Phymatopus (originally: Noctua Linnaeus, 1758) is a genus of moths of the family Hepialidae (commonly referred to as swift moths or ghost moths), which consists of around 500 species and 30 genera. The genus was erected by Hans Daniel Johan Wallengren in 1869.[1] They can be found across Eurasia and North America. Species can be distinguished by the different morphology of male genitalia and different forewing patterns, which vary in stripe colour and size and arrangement of spots. The stripes themselves consist of spots separated by dark veins which are fringed by thin black lines from both inner and outer sides.[2]

Phymatopus hecta2.jpg
Phymatopus hecta
Scientific classification

Wallengren, 1869 or auctt. nec Wallengren, 1869
  • Hepiolopsis Borner, 1920
  • Phimatopus


Phymatopus auctt. nec Wallengren, 1869


The genus Phymatopus is considered monotypic and species can be distinguished by forewing pattern and male genitalia. Phymatopus lack spurs on the tibiae and like other members of the Hepialidae, also lack a proboscis or frenulum and have very short antennae.[3]

Gold swiftEdit

The gold swift (Phymatopus hectus), originally belonging to the genus Hepialus, is widely distributed across Europe (central and northern) and the Ural Mountains, follows the distribution of its food plant - bracken and roots of Erica, Primula, Rumex, Calluna. The male forewings bear two silvery white stripes consisting of individual spots separated by dark veins, which are fringed with thin black lines. The dorsal process of valvella (part of male genitalia) is almost straight, and the mesosome tip is rounded.[2]

Phymatopus hecta japonicusEdit

Phymatopus hecta japonicus is found located in the Russian Far East: Sakhalin island and southern Kurils; south of the Daisetsu mountains, Hokkaido, Japan. Its appearance is similar to P. hectus but differs in that the outer strip is usually uninterrupted. It consists of four or five silvery spots at the apex (anterior corner), two or three small spots moving slightly more inward and the largest one at the inner margin. The morphology of the male genitalia is also different from that of P. hectus, the ventral process of valvella is belt like, which tapers to a point as it reaches the distal quarter, the dorsal margin of valva is convex. P. japonicus from Sakhalin has a maximum male wingspan of 25-26 mm and shows pale or greyish brown colouring on the forewings, whereas the male specimens from Kurilan tend to have a larger wingspan of 30–31 mm, bright, reddish brown. The male genitalia also differs between specimens of Kurilian population and from Sakhalin, with Kurilian males having shorter mesosomes and a rounded tip of valva distal projection, as opposed to a tapering tip in Sakhalin males.[2]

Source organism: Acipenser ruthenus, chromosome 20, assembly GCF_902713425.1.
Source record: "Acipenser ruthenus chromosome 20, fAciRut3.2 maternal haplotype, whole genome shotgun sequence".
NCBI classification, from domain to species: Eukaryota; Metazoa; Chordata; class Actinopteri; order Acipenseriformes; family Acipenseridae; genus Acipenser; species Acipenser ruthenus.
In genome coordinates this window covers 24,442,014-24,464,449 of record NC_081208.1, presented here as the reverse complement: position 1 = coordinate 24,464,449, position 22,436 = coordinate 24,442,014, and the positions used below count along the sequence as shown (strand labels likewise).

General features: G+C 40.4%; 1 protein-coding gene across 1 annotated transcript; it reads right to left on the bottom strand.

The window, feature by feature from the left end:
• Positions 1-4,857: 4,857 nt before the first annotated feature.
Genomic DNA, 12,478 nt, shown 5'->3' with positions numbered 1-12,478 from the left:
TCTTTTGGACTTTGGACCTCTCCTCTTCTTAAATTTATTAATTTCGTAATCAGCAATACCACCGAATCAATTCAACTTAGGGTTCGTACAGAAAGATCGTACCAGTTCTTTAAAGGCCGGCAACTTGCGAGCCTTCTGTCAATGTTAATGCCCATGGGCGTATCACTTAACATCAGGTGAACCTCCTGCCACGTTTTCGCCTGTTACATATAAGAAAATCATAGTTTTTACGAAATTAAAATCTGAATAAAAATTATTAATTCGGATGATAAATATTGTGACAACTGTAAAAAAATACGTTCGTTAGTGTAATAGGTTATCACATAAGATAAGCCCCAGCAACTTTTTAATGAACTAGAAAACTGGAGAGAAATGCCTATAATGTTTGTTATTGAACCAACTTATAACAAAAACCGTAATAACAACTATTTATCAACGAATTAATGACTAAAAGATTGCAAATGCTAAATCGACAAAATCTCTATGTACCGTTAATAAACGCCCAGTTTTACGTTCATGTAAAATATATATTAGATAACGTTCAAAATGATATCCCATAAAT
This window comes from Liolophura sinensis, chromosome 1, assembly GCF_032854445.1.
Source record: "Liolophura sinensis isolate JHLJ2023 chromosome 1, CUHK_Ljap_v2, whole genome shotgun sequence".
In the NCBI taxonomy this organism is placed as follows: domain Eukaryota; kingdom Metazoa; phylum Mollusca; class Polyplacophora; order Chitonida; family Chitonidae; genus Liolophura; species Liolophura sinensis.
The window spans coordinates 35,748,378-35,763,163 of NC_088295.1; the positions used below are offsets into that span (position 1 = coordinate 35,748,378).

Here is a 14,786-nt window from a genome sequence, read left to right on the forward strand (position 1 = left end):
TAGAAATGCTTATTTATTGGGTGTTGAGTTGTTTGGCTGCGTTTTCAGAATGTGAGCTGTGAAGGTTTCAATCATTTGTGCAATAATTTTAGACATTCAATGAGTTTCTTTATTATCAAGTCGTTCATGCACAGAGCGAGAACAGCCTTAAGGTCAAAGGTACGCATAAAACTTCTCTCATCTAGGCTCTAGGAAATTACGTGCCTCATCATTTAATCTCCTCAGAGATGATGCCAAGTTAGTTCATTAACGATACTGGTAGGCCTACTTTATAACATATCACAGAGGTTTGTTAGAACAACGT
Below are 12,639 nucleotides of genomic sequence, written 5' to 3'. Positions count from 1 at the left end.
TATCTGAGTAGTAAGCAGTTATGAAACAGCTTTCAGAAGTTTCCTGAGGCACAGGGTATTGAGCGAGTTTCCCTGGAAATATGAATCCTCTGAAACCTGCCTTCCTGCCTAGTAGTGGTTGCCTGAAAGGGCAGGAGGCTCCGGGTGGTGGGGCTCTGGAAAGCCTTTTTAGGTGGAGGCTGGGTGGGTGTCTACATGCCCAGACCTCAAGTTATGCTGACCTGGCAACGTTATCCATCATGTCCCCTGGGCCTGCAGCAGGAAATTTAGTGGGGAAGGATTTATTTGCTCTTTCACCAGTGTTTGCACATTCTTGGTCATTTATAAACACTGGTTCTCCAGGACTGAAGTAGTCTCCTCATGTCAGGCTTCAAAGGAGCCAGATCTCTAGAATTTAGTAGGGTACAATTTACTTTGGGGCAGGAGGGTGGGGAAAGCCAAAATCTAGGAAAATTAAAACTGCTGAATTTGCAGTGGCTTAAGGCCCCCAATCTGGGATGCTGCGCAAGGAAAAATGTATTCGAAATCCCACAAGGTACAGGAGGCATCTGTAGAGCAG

Phymatopus hecticusEdit

Phymatopus hecticus is found in eastern Russia. The forewing stripes are usually composed of golden-yellow or whitish coloured confluent spots without metallic lustre. In male genitalia, the dorsal process of valvella is strongly curved in the distal part, giving it a hook-like appearance; there is also a clear cavity at the tip of the mesosome.[2]

Phymatopus hecticus albomaculatusEdit

Phymatopus hecticus albomaculatus is found in eastern Russia, north of Primorskii krai. Both forewing stripes have a silvery-white appearance, with a metallic tinge, similar to Phymatopus hectus and Phymatopus haponicus, also consisting of separated spots. However, they have differences in male genitalia; the shape of the eighth abdominal sternum and tip of mesosome. The length of forewing is about 14 mm in males, with a curved inner strip. The outer strip consists of three separated spots at the apex and two smaller spots moving inwards.[2]